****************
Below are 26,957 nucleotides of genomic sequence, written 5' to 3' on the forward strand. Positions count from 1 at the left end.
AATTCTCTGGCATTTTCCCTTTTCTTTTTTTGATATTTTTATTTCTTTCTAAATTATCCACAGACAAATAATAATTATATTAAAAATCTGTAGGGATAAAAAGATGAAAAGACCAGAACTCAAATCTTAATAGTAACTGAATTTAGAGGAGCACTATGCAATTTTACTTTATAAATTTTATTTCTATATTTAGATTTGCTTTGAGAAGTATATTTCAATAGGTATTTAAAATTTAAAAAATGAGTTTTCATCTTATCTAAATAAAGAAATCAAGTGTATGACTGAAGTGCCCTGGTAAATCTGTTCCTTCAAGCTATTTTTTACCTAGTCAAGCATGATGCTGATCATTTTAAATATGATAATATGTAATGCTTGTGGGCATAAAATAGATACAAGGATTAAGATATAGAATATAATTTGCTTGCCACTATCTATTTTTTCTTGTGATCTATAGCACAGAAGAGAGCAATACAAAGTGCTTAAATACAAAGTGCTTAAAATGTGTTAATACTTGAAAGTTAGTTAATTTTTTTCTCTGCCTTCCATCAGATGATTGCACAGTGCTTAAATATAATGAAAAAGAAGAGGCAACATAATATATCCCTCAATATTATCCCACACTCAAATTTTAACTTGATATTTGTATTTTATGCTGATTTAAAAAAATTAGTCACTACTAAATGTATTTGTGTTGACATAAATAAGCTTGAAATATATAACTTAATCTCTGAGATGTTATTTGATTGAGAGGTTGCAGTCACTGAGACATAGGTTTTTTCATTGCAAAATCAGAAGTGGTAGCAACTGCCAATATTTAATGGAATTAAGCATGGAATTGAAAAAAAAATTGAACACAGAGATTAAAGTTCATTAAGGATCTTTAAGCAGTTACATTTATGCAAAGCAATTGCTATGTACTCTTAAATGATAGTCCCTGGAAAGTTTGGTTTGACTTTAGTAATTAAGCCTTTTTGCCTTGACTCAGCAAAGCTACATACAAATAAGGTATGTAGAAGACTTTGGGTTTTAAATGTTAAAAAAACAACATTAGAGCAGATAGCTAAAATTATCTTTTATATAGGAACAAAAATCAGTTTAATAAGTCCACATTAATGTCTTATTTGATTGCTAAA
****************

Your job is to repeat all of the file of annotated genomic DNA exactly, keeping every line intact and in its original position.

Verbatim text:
Below are 26,957 nucleotides of genomic sequence, written 5' to 3' on the forward strand. Positions count from 1 at the left end.
AATTCTCTGGCATTTTCCCTTTTCTTTTTTTGATATTTTTATTTCTTTCTAAATTATCCACAGACAAATAATAATTATATTAAAAATCTGTAGGGATAAAAAGATGAAAAGACCAGAACTCAAATCTTAATAGTAACTGAATTTAGAGGAGCACTATGCAATTTTACTTTATAAATTTTATTTCTATATTTAGATTTGCTTTGAGAAGTATATTTCAATAGGTATTTAAAATTTAAAAAATGAGTTTTCATCTTATCTAAATAAAGAAATCAAGTGTATGACTGAAGTGCCCTGGTAAATCTGTTCCTTCAAGCTATTTTTTACCTAGTCAAGCATGATGCTGATCATTTTAAATATGATAATATGTAATGCTTGTGGGCATAAAATAGATACAAGGATTAAGATATAGAATATAATTTGCTTGCCACTATCTATTTTTTCTTGTGATCTATAGCACAGAAGAGAGCAATACAAAGTGCTTAAATACAAAGTGCTTAAAATGTGTTAATACTTGAAAGTTAGTTAATTTTTTTCTCTGCCTTCCATCAGATGATTGCACAGTGCTTAAATATAATGAAAAAGAAGAGGCAACATAATATATCCCTCAATATTATCCCACACTCAAATTTTAACTTGATATTTGTATTTTATGCTGATTTAAAAAAATTAGTCACTACTAAATGTATTTGTGTTGACATAAATAAGCTTGAAATATATAACTTAATCTCTGAGATGTTATTTGATTGAGAGGTTGCAGTCACTGAGACATAGGTTTTTTCATTGCAAAATCAGAAGTGGTAGCAACTGCCAATATTTAATGGAATTAAGCATGGAATTGAAAAAAAAATTGAACACAGAGATTAAAGTTCATTAAGGATCTTTAAGCAGTTACATTTATGCAAAGCAATTGCTATGTACTCTTAAATGATAGTCCCTGGAAAGTTTGGTTTGACTTTAGTAATTAAGCCTTTTTGCCTTGACTCAGCAAAGCTACATACAAATAAGGTATGTAGAAGACTTTGGGTTTTAAATGTTAAAAAAACAACATTAGAGCAGATAGCTAAAATTATCTTTTATATAGGAACAAAAATCAGTTTAATAAGTCCACATTAATGTCTTATTTGATTGCTAAA